On the one hand, this is pretty obvious. Humans have always had “tools” or “technology,” and we’ve always been in the environment. But at a deeper level, this intimacy with other beings implies a kinship. Particularly in contemporary culture, people constantly interact with and through technology, like cell phones, buses, radios, computers, or televisions. Doing so, we express our humanity in and through technology, and this technology has an important role in how that occurs.

In other words, humans do not express what we often call “humanity” in a vacuum. To compose the great texts of history, Shakespeare, Beethoven, Sappho, and Sun Tzu needed technology. They needed ink or stylus, paper or tablet. And these texts always grew out of a place. The tablets of Mesopotamia needed the clay of the Fertile Crescent. The cave sketches of Lascaux needed the water and pigment–along with the cave wall.

This is what the scholar Thomas Rickert is getting at, to some extent, with the notion of “ambiance”: we grow out of stuff, express with stuff, “are” through stuff and space. As Carl Sagan said, “We’re made of star stuff. We are a way for the cosmos to know itself.” Humans may like to center the world around our own being, but we are intimately part of the nonhuman, “spoken” in a sense by our environment and the objects and nonhuman beings that compose it.

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The need for philosophy

I know I said I was taking a hiatus, but if you haven’t noticed, a few posts have been creeping up on the blog. I guess I’ve been looking for an outlet lately, and blogging provides an easy one. So while my clothes are in the wash, and I take a break from grading, I might as well post what’s on my mind.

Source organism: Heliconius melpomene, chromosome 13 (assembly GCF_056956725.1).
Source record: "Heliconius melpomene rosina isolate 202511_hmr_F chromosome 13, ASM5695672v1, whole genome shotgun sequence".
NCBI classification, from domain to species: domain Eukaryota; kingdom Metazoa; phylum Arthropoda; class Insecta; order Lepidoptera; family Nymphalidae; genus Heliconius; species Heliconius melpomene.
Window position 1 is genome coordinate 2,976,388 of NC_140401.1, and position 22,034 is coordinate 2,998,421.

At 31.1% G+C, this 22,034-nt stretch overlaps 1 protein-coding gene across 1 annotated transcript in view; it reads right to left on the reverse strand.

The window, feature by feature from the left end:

I haven’t given much thought to the role of philosophy on this blog. I think my most extensive treatment was in this post, where I consider the paradox of “diseases of civilization” or here, where I reblog a cartoon about questions. But last week’s video from Oly at Philosophy Tube gave me pause.

Here’s the video:

I agree with Oly. If one wants to define philosophy as a critical enterprise, composed of rigorous thought, engaged discourse, and reasonable (generally logical) standards of judgement, philosophy has relevence. So does the philosophy of Seneca, Epicurus, and others that challenges assumptions and habits to live a happier, more meaningful life.

The only “philosophies” that may require skepticism are the “new age” assertions that often creep into philosophy sections at bookstores and the glib retorts that people may palaver while sipping a beer or answering a question on television.

I say these deserve skepticism because they generally do not police themselves. As Kant said, “I have set the bounds for reason to make room for faith.” Just so: we should see where reason ends and where faith begins. Faith, too, can be meaningful, but it is different from most “philosophy,” even the Eastern type, which has standards, self-criticism, and limitations.

I have little to add to Oly’s own thoughts–and little time to add anything–but I think two things are particularly important regarding even the most mundane and rudimentary philosophical thinking.